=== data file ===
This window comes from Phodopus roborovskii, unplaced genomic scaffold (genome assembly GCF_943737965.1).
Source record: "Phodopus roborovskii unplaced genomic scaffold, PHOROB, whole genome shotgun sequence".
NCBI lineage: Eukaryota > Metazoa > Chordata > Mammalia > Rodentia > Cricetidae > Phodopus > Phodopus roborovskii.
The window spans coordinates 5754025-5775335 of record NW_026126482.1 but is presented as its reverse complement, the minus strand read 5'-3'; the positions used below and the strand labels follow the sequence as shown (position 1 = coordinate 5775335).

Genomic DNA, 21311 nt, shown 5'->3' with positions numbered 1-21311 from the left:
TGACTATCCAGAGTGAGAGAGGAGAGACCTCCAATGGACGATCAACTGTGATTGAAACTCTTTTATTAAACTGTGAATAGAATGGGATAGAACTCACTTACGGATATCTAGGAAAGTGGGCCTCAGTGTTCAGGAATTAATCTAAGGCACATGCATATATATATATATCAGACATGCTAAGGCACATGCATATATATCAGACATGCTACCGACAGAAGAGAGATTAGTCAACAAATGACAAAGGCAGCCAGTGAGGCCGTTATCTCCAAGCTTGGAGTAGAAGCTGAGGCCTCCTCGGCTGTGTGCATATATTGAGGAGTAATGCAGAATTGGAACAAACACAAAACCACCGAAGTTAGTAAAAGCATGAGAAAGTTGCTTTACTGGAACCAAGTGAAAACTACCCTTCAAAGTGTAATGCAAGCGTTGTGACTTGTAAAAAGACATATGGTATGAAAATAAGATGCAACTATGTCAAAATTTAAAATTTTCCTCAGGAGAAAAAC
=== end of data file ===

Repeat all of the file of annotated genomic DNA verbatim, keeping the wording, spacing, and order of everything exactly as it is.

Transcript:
This window comes from Phodopus roborovskii, unplaced genomic scaffold (genome assembly GCF_943737965.1).
Source record: "Phodopus roborovskii unplaced genomic scaffold, PHOROB, whole genome shotgun sequence".
NCBI lineage: Eukaryota > Metazoa > Chordata > Mammalia > Rodentia > Cricetidae > Phodopus > Phodopus roborovskii.
The window spans coordinates 5754025-5775335 of record NW_026126482.1 but is presented as its reverse complement, the minus strand read 5'-3'; the positions used below and the strand labels follow the sequence as shown (position 1 = coordinate 5775335).

Genomic DNA, 21311 nt, shown 5'->3' with positions numbered 1-21311 from the left:
TGACTATCCAGAGTGAGAGAGGAGAGACCTCCAATGGACGATCAACTGTGATTGAAACTCTTTTATTAAACTGTGAATAGAATGGGATAGAACTCACTTACGGATATCTAGGAAAGTGGGCCTCAGTGTTCAGGAATTAATCTAAGGCACATGCATATATATATATATCAGACATGCTAAGGCACATGCATATATATCAGACATGCTACCGACAGAAGAGAGATTAGTCAACAAATGACAAAGGCAGCCAGTGAGGCCGTTATCTCCAAGCTTGGAGTAGAAGCTGAGGCCTCCTCGGCTGTGTGCATATATTGAGGAGTAATGCAGAATTGGAACAAACACAAAACCACCGAAGTTAGTAAAAGCATGAGAAAGTTGCTTTACTGGAACCAAGTGAAAACTACCCTTCAAAGTGTAATGCAAGCGTTGTGACTTGTAAAAAGACATATGGTATGAAAATAAGATGCAACTATGTCAAAATTTAAAATTTTCCTCAGGAGAAAAAC